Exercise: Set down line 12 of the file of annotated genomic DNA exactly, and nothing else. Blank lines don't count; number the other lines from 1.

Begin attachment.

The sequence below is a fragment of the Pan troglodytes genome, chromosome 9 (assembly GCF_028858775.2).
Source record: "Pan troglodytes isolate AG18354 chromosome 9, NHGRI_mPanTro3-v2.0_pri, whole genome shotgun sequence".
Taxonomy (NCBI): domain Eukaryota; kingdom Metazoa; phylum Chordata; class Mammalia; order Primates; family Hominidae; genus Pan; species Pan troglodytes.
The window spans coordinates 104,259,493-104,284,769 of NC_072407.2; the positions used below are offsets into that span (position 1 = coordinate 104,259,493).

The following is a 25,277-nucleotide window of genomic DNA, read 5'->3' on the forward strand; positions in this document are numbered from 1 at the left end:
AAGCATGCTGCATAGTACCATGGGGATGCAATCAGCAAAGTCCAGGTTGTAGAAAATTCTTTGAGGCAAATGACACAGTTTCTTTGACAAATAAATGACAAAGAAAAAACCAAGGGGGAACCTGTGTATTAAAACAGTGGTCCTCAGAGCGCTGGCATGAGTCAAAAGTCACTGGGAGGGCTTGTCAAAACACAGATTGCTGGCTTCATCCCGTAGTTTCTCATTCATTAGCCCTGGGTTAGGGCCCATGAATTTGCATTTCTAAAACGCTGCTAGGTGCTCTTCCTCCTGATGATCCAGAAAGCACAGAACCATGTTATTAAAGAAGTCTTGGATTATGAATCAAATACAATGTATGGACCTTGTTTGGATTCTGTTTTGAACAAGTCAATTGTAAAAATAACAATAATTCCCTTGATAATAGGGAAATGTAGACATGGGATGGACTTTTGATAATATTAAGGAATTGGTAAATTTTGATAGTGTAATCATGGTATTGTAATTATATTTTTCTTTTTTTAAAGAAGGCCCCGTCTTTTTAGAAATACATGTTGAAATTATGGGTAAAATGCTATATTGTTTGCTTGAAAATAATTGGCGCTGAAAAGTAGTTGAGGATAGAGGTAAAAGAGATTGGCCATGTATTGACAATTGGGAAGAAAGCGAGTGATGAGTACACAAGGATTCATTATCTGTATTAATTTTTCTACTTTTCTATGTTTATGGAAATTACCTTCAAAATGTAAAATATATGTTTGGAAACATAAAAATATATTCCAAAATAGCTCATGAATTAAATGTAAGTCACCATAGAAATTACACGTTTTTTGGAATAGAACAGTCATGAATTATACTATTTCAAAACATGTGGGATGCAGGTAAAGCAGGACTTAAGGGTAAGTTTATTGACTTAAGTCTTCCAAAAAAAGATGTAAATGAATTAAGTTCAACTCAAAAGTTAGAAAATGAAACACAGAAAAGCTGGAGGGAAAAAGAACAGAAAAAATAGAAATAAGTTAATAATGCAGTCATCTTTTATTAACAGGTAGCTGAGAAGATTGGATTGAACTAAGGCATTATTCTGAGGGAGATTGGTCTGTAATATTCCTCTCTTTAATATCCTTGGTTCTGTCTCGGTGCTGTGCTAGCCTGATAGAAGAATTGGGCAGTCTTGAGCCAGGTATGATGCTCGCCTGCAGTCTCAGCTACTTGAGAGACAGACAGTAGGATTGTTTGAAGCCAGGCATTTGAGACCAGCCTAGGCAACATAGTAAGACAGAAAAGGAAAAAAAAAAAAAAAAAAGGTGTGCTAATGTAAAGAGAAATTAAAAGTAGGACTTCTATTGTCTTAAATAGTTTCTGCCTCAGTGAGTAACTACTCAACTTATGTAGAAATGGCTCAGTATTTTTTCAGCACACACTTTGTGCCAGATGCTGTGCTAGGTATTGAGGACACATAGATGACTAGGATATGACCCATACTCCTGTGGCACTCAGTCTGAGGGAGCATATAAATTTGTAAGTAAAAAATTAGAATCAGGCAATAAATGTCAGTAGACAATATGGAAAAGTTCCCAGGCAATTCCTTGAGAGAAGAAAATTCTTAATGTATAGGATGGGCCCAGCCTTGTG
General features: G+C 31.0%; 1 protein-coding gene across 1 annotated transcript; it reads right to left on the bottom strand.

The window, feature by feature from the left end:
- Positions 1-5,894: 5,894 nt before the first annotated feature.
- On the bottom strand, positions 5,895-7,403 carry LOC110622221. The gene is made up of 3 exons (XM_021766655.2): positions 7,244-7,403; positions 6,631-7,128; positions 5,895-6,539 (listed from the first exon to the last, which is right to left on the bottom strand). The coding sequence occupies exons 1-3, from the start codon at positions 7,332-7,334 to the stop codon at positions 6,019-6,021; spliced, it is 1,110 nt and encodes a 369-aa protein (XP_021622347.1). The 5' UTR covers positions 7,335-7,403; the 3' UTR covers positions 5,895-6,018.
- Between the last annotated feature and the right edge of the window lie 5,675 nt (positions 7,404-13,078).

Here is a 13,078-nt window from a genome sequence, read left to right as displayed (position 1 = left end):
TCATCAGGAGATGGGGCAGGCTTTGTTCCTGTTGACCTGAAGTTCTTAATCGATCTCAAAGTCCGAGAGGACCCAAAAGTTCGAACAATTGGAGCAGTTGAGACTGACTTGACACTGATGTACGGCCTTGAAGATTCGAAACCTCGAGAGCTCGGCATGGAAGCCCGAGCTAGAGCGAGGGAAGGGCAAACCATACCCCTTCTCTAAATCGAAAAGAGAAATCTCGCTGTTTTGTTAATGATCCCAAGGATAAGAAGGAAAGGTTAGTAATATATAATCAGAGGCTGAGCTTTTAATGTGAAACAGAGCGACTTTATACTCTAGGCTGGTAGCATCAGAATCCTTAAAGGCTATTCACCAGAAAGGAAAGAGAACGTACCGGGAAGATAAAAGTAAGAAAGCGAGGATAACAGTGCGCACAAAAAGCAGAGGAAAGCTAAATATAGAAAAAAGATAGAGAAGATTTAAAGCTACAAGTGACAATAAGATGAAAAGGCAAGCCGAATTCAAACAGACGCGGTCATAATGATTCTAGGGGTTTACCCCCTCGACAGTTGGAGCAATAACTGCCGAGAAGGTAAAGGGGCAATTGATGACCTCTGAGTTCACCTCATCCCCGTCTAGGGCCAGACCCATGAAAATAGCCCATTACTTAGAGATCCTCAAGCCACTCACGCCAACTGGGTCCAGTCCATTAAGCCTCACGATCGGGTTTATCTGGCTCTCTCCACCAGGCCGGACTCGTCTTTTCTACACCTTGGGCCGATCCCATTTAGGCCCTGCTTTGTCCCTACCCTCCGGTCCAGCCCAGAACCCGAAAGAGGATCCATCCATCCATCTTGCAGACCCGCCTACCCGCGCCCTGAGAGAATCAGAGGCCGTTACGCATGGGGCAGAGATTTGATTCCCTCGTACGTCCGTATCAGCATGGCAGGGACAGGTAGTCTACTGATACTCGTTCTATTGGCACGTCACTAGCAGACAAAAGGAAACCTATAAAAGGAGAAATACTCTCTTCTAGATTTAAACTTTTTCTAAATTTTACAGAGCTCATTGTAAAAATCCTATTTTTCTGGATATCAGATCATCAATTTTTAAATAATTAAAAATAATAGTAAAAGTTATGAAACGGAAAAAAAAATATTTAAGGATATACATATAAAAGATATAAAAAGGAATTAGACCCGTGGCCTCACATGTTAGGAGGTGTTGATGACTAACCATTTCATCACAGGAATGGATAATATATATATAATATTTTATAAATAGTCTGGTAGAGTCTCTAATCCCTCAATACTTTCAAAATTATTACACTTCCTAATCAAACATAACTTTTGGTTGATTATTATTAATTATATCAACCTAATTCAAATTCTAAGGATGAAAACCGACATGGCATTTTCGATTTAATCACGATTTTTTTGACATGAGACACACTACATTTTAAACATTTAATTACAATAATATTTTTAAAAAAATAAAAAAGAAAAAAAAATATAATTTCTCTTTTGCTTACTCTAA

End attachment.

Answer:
Here is a 13,078-nt window from a genome sequence, read left to right as displayed (position 1 = left end):